Thursday, October 18, 2007

Strictly Speaking. Edwin Newman. Significant Sentences 03.

Significant sentences from Edwin Newman's Strictly Speaking, blunt criticism of Americans' use of the English language.

" 'Massive' doesn't even mean large any more...goes by without registering...means nothing." p. 29.

"You may convince that; you may convince of; you may not convince to." p. 32.

"What makes the incorrect more attractive than the correct?" p. 33.

"Gresham's Law tells us that the less valuable currency will force the more valuable out of circulation." p. 33.

"Why do American politicians invariably say 'I would hope' "? p. 34.

"A 'serious crisis' is the only one to 'true facts.' "p. 35.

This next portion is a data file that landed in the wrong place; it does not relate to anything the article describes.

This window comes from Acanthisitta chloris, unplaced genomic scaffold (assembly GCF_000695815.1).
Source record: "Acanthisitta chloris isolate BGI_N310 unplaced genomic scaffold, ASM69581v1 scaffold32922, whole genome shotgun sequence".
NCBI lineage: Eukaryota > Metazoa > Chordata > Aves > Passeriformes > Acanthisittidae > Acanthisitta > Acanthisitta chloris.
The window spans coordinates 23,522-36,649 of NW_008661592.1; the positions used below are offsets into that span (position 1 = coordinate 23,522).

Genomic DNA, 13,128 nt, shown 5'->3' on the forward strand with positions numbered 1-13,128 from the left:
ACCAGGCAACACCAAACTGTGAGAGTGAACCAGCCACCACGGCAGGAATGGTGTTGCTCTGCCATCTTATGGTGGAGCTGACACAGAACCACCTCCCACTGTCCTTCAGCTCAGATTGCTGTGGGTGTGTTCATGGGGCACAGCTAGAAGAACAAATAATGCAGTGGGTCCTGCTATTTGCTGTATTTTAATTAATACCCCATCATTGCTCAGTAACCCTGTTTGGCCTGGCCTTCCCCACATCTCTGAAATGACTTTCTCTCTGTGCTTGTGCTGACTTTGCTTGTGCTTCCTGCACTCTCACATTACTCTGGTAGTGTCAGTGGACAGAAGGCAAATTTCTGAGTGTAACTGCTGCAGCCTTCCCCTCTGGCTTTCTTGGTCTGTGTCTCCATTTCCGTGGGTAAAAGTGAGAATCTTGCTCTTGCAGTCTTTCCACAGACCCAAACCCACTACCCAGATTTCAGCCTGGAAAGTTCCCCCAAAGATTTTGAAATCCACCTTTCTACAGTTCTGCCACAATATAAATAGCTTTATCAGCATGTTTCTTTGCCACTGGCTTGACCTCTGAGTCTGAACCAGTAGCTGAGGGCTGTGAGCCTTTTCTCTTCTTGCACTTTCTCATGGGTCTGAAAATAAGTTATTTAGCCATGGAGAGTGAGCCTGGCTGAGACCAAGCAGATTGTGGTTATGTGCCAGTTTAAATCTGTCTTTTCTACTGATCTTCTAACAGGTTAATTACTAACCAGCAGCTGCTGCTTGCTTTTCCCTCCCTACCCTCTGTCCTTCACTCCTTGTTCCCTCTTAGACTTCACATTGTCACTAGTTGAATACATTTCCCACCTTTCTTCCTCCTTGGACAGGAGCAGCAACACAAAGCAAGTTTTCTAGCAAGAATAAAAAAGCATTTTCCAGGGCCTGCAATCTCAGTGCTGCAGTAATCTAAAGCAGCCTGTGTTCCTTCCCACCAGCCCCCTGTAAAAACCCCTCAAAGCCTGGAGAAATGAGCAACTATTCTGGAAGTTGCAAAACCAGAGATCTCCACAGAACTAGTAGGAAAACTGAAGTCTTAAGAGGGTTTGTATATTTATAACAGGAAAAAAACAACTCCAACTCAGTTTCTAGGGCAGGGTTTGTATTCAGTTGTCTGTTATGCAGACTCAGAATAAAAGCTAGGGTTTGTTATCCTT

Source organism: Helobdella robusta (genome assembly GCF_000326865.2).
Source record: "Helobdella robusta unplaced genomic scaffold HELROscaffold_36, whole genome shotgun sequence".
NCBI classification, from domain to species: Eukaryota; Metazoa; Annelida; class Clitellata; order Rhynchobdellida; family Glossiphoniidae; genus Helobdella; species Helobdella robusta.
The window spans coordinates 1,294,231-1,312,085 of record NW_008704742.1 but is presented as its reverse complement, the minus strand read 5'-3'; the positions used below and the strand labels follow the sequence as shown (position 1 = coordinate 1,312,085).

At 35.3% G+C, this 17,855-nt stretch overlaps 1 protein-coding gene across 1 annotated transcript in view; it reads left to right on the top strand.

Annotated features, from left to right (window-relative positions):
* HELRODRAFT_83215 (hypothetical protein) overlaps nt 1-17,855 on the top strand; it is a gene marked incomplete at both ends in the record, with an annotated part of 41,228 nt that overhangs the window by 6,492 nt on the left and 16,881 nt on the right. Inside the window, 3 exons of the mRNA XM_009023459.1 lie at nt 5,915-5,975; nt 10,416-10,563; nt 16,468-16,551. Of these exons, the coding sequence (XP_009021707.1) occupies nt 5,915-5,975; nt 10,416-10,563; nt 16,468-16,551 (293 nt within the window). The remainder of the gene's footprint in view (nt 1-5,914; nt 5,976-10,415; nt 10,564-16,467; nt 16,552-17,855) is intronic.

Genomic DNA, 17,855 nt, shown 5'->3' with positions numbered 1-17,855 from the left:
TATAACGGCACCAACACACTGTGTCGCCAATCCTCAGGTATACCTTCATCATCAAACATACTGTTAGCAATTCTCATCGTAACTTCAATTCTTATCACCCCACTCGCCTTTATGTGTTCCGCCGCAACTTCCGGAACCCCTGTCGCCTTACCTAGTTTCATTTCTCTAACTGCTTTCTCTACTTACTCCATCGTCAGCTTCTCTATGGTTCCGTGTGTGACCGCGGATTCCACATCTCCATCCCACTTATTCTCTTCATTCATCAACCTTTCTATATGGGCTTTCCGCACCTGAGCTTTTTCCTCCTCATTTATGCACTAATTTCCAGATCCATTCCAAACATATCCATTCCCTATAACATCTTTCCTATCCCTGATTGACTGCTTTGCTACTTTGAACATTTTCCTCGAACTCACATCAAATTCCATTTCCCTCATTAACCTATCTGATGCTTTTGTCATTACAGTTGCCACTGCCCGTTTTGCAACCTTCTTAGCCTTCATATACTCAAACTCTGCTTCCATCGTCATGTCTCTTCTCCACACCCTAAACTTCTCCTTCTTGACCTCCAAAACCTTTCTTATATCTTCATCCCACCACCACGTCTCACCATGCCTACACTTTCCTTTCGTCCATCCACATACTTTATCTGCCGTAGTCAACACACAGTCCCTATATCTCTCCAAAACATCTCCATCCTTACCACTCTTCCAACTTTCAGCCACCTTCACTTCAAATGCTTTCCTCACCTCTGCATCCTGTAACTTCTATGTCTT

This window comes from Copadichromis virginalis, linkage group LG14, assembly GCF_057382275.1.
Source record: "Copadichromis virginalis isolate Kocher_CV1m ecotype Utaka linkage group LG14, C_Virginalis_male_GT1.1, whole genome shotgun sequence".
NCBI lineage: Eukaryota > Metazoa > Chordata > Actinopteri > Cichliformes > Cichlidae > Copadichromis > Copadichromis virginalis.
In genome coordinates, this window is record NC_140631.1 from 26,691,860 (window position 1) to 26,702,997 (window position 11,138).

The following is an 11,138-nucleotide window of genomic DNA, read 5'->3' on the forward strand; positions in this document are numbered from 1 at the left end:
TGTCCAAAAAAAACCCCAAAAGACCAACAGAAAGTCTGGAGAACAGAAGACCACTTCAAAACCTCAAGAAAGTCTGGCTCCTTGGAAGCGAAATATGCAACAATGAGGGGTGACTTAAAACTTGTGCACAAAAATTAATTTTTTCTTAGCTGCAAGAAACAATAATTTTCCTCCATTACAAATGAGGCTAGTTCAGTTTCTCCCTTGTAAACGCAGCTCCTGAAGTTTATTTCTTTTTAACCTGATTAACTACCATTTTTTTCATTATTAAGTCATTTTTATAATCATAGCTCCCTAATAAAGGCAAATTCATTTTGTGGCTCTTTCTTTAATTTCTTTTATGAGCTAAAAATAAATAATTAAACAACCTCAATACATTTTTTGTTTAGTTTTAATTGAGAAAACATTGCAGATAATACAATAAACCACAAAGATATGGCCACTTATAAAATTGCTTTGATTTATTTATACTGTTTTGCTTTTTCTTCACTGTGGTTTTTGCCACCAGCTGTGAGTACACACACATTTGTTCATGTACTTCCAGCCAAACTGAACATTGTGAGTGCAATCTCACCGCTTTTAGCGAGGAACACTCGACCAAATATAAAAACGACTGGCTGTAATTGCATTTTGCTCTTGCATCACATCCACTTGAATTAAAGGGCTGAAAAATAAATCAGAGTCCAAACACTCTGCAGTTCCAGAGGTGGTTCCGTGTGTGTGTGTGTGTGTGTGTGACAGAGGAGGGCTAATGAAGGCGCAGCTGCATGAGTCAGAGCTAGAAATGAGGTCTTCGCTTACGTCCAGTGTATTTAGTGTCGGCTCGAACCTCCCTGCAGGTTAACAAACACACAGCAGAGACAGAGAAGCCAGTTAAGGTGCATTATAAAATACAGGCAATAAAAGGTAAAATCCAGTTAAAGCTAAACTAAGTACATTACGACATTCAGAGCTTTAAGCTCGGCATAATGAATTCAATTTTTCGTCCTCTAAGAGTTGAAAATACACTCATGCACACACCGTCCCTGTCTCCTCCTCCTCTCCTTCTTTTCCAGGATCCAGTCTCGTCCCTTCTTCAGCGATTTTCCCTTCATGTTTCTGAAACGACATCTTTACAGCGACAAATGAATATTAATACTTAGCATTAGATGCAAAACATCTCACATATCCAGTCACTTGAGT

"When does a sheet of paper metamorphose into a document?" p. 45.

"No practice in Washington is more beloved than that of attributing statements to sources who cannot be named." p. 49.

"One reason that language is debased in Washington is that it rests so often on assumptions that are unexamined." p. 51. [RayS: For example, today, in the Iraq War, newspapers and reporters on TV constantly refer to the "insurgents." What is an "insurgent"?]

"Politics has a way of bringing on meaningless language." p. 65.

"People who say 'judgmental' think they are important." p. 70.

"...anything that depersonalizes is an enemy of language." p. 71. [RayS: For example, "Wop," "Polak," etc.]

No comments: